Dion Martin donates plasma at the Blood Donor Centre at Palmerston North Hospital in 2017. (File image)
Healthy and willing blood donors are frustrated red tape continues to keep their veins off limits, even when blood bank levels are low.
Palmerston North resident, and Stuff employee, Lou Tulett spent four years in the United Kingdom, four decades ago.
She is frustrated she is still unable to give blood due to outdated regulations, despite knowing she could assist.
As a result of the UK epidemic of human variant Creutzfeldt-Jakob Disease (vCJD), also known as ‘’mad cow disease’’, those who spent more than six months in the UK between 1980 and 1996 are still unable to donate blood in New Zealand.
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Due to a lack of screening procedures, it was thought blood donations were too hazardous since the deadly disease might incubate in someone for many years without being noticed.
However, new research found the risk to be so low Australia removed the deferral and allowed people who had lived in the UK to give donations.
It was among the first countries in the world to do this after their national blood service submitted an application to the Therapeutic Good Association, which was accepted, based on research at the University of New South Wales. It found the risk of vCJD among Australian blood donors to be minimal.
Tulett, who lived in London from 1978 to 1982, said Australia’s decision to change the rules had left her hopeful the New Zealand Blood Service would follow suit.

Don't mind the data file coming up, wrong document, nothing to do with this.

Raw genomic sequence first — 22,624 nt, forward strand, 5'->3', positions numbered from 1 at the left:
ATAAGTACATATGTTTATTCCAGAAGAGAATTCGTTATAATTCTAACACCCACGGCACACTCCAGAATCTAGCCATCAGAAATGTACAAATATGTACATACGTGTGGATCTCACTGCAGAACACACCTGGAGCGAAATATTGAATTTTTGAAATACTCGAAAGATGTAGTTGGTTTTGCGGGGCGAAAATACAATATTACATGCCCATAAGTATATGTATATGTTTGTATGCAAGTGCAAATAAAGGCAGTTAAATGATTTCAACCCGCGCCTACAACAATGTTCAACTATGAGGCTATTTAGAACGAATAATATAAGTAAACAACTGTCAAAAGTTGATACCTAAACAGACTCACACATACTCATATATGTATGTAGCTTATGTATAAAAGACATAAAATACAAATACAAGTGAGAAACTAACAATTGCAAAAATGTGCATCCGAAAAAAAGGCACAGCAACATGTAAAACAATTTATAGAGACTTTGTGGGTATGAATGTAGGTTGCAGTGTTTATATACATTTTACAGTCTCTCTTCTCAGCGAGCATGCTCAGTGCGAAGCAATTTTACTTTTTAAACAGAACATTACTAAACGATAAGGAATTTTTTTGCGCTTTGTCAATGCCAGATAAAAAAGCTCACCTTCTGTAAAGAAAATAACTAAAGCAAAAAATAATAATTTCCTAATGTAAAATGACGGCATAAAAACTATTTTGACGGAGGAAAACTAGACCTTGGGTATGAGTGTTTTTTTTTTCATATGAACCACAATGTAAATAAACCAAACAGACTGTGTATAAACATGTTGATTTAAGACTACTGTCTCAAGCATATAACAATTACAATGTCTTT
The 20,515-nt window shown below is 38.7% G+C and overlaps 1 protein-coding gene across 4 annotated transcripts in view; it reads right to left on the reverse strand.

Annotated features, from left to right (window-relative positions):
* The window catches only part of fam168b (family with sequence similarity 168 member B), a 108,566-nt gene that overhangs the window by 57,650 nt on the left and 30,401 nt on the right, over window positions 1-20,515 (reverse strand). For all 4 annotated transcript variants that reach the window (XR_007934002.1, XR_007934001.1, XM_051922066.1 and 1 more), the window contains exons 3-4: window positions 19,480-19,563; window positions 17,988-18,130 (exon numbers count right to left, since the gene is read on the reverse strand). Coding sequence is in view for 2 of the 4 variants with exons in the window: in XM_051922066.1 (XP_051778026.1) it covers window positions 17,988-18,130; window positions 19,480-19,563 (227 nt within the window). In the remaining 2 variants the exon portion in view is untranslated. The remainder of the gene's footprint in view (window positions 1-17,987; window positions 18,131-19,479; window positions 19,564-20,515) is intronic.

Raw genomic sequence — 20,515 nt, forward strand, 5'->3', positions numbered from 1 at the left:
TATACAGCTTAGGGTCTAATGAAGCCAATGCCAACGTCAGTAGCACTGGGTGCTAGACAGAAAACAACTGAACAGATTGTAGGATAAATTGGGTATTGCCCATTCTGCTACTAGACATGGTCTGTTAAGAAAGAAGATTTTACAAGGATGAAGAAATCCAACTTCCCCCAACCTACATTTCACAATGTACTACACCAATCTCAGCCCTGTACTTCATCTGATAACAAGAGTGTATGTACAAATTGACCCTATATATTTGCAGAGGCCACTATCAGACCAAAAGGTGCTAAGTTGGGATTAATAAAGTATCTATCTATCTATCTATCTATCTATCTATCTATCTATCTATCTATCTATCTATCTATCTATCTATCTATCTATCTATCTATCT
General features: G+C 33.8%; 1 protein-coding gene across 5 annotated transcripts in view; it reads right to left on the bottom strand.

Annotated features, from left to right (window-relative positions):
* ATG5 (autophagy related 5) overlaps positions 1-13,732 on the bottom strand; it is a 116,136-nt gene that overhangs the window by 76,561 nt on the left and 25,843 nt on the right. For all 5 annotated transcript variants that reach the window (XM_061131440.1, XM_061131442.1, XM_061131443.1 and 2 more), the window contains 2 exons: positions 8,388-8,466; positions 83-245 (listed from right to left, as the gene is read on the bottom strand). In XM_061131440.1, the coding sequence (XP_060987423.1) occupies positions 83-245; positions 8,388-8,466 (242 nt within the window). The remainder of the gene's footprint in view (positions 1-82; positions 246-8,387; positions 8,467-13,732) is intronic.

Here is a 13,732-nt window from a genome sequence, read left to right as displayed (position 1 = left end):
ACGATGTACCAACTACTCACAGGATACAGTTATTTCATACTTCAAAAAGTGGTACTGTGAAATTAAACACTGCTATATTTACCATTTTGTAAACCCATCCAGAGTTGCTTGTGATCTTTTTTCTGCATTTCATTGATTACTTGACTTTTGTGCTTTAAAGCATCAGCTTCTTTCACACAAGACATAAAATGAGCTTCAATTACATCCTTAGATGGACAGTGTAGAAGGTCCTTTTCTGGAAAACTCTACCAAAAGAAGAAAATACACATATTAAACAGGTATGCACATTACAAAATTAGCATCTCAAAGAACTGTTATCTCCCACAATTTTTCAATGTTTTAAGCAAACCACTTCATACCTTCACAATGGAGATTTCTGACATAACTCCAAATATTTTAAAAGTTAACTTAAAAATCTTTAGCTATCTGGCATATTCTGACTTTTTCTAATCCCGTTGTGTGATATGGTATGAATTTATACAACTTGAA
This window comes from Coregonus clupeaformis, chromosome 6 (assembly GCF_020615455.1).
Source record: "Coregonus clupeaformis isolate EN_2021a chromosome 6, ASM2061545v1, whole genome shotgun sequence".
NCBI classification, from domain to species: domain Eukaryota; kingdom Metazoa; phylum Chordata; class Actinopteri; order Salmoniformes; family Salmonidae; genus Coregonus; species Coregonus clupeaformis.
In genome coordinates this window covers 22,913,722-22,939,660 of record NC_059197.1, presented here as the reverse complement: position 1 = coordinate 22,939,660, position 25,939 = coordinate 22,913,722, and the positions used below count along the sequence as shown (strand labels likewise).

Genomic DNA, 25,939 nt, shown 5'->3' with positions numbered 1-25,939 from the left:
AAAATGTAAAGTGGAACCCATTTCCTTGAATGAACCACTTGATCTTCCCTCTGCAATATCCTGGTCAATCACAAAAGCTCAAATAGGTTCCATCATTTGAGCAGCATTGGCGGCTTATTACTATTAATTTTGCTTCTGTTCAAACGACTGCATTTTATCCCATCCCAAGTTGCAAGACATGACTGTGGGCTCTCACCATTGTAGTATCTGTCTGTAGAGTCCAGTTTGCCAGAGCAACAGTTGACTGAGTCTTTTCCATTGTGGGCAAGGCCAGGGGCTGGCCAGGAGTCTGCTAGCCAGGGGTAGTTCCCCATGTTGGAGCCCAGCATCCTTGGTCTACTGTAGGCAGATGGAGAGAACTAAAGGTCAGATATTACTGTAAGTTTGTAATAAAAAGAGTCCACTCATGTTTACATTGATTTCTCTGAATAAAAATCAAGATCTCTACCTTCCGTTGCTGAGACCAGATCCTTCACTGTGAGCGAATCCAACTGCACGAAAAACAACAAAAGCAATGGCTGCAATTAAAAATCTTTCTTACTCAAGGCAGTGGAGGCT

According to the Ministry of Health, New Zealand had not experienced any case of vCJD and was regarded as having one of the lowest risks in the world.
“Its ridiculous, really, that I am still unable to help with something so important, even after 40 years.”
A change would open up the opportunity for a large proportion of the New Zealand community to help boost blood bank supplies.
Her sentiments echo those of Stuff senior journalist Alison Mau, who expressed her frustrations in a May opinion piece on the thousands of Kiwis still banned from giving blood.
Blood service chief medical officer Dr Sarah Morley said they understood this was an important issue, and it was essential to follow international best practice.
The blood service was in the process of reviewing medical and scientific evidence, including a detailed risk assessment for the New Zealand population, to make sure New Zealand vCJD deferral remained relevant.
“Any changes to NZBS’s donor eligibility criteria must be undertaken following a careful scientific review and risk assessment, with proposed changes accepted by the NZBS Board. Compliance with New Zealand law, and Medsafe approval will be required before any changes can be implemented.”
To check your eligibility to donate or book an appointment visit nzblood website, download the NZ Blood App for android and apple or call 0800 448 325.